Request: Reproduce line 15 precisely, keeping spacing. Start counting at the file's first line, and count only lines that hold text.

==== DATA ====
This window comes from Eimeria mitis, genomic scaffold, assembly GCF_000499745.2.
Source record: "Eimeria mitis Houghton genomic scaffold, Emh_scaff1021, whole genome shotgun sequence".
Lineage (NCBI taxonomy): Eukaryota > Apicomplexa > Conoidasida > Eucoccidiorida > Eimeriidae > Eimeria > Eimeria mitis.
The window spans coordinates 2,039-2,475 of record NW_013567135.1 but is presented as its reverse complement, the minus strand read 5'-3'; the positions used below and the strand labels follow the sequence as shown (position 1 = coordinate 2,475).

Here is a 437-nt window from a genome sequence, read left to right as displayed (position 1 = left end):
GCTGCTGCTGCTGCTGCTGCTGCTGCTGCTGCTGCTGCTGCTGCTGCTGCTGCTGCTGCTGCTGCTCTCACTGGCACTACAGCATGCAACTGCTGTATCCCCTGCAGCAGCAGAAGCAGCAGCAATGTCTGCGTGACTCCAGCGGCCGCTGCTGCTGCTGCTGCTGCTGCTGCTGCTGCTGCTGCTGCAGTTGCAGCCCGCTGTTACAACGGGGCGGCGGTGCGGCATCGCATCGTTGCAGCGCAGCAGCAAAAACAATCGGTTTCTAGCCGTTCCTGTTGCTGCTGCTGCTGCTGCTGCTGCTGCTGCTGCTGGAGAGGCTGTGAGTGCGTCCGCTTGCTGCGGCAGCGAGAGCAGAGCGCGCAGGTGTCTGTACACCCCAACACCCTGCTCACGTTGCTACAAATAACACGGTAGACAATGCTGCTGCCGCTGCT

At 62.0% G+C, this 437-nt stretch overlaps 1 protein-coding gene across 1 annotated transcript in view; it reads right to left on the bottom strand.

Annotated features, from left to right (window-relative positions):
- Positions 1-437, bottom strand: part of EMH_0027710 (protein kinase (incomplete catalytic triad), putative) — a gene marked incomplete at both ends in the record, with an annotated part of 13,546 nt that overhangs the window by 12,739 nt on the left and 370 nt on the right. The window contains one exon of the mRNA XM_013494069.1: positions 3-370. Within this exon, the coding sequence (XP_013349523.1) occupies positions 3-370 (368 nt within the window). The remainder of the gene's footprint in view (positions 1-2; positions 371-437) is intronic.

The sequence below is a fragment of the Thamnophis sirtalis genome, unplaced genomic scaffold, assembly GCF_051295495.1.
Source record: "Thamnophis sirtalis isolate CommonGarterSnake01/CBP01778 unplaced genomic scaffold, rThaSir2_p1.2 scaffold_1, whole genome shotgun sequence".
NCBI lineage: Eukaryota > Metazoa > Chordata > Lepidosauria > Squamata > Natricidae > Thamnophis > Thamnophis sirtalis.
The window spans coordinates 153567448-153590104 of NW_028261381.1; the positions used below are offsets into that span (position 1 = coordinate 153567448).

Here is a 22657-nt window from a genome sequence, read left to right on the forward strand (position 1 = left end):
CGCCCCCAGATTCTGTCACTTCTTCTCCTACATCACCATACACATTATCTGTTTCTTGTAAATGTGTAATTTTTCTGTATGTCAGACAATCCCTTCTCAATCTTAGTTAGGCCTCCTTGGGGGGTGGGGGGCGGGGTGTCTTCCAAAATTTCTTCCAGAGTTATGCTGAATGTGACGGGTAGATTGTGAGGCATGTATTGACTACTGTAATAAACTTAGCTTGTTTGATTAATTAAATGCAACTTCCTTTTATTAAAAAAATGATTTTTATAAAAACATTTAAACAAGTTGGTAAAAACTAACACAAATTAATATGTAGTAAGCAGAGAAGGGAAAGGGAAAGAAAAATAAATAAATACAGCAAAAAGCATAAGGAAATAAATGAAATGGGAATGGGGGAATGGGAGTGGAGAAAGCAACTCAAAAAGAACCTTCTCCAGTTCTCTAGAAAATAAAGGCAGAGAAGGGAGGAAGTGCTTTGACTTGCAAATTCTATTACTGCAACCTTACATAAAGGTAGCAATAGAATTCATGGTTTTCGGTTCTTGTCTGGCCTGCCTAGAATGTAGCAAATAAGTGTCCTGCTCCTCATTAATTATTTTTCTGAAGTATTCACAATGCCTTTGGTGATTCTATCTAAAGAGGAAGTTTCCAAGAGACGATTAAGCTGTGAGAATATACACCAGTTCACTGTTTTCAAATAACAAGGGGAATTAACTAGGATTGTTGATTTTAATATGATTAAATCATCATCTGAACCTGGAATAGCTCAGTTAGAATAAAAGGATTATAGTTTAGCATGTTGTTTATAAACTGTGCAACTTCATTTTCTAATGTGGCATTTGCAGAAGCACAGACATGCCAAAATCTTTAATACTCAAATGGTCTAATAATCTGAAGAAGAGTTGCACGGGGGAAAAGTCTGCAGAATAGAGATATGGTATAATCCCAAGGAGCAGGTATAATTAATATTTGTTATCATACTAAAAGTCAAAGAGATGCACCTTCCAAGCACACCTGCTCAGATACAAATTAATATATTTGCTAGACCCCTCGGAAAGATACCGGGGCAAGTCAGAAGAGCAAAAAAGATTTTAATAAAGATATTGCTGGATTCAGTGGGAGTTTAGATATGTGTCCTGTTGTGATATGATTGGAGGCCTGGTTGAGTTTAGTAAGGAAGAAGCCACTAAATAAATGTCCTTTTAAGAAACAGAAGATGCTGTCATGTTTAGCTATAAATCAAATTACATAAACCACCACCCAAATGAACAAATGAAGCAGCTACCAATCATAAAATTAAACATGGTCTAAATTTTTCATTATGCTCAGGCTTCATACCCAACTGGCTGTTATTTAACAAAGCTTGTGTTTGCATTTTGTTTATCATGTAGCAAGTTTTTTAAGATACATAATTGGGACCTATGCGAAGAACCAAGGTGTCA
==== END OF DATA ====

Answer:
CGCCCCCAGATTCTGTCACTTCTTCTCCTACATCACCATACACATTATCTGTTTCTTGTAAATGTGTAATTTTTCTGTATGTCAGACAATCCCTTCTCAATCTTAGTTAGGCCTCCTTGGGGGGTGGGGGGCGGGGTGTCTTCCAAAATTTCTTCCAGAGTTATGCTGAATGTGACGGGTAGATTGTGAGGCATGTATTGACTACTGTAATAAACTTAGCTTGTTTGATTAATTAAATGCAACTTCCTTTTATTAAAAAAATGATTTTTATAAAAACATTTAAACAAGTTGGTAAAAACTAACACAAATTAATATGTAGTAAGCAGAGAAGGGAAAGGGAAAGAAAAATAAATAAATACAGCAAAAAGCATAAGGAAATAAATGAAATGGGAATGGGGGAATGGGAGTGGAGAAAGCAACTCAAAAAGAACCTTCTCCAGTTCTCTAGAAAATAAAGGCAGAGAAGGGAGGAAGTGCTTTGACTTGCAAATTCTATTACTGCAACCTTACATAAAGGTAGCAATAGAATTCATGGTTTTCGGTTCTTGTCTGGCCTGCCTAGAATGTAGCAAATAAGTGTCCTGCTCCTCATTAATTATTTTTCTGAAGTATTCACAATGCCTTTGGTGATTCTATCTAAAGAGGAAGTTTCCAAGAGACGATTAAGCTGTGAGAATATACACCAGTTCACTGTTTTCAAATAACAAGGGGAATTAACTAGGATTGTTGATTTTAATATGATTAAATCATCATCTGAACCTGGAATAGCTCAGTTAGAATAAAAGGATTATAGTTTAGCATGTTGTTTATAAACTGTGCAACTTCATTTTCTAATGTGGCATTTGCAGAAGCACAGACATGCCAAAATCTTTAATACTCAAATGGTCTAATAATCTGAAGAAGAGTTGCACGGGGGAAAAGTCTGCAGAATAGAGATATGGTATAATCCCAAGGAGCAGGTATAATTAATATTTGTTATCATACTAAAAGTCAAAGAGATGCACCTTCCAAGCACACCTGCTCAGATACAAATTAATATATTTGCTAGACCCCTCGGAAAGATACCGGGGCAAGTCAGAAGAGCAAAAAAGATTTTAATAAAGATATTGCTGGATTCAGTGGGAGTTTAGATATGTGTCCTGTTGTGATATGATTGGAGGCCTGGTTGAGTTTAGTAAGGAAGAAGCCACTAAATAAATGTCCTTTTAAGAAACAGAAGATGCTGTCATGTTTAGCTATAAATCAAATTACATAAACCACCACCCAAATGAACAAATGAAGCAGCTACCAATCATAAAATTAAACATGGTCTAAATTTTTCATTATGCTCAGGCTTCATACCCAACTGGCTGTTATTTAACAAAGCTTGTGTTTGCATTTTGTTTATCATGTAGCAAGTTTTTTAAGATACATAATTGGGACCTATGCGAAGAACCAAGGTGTCA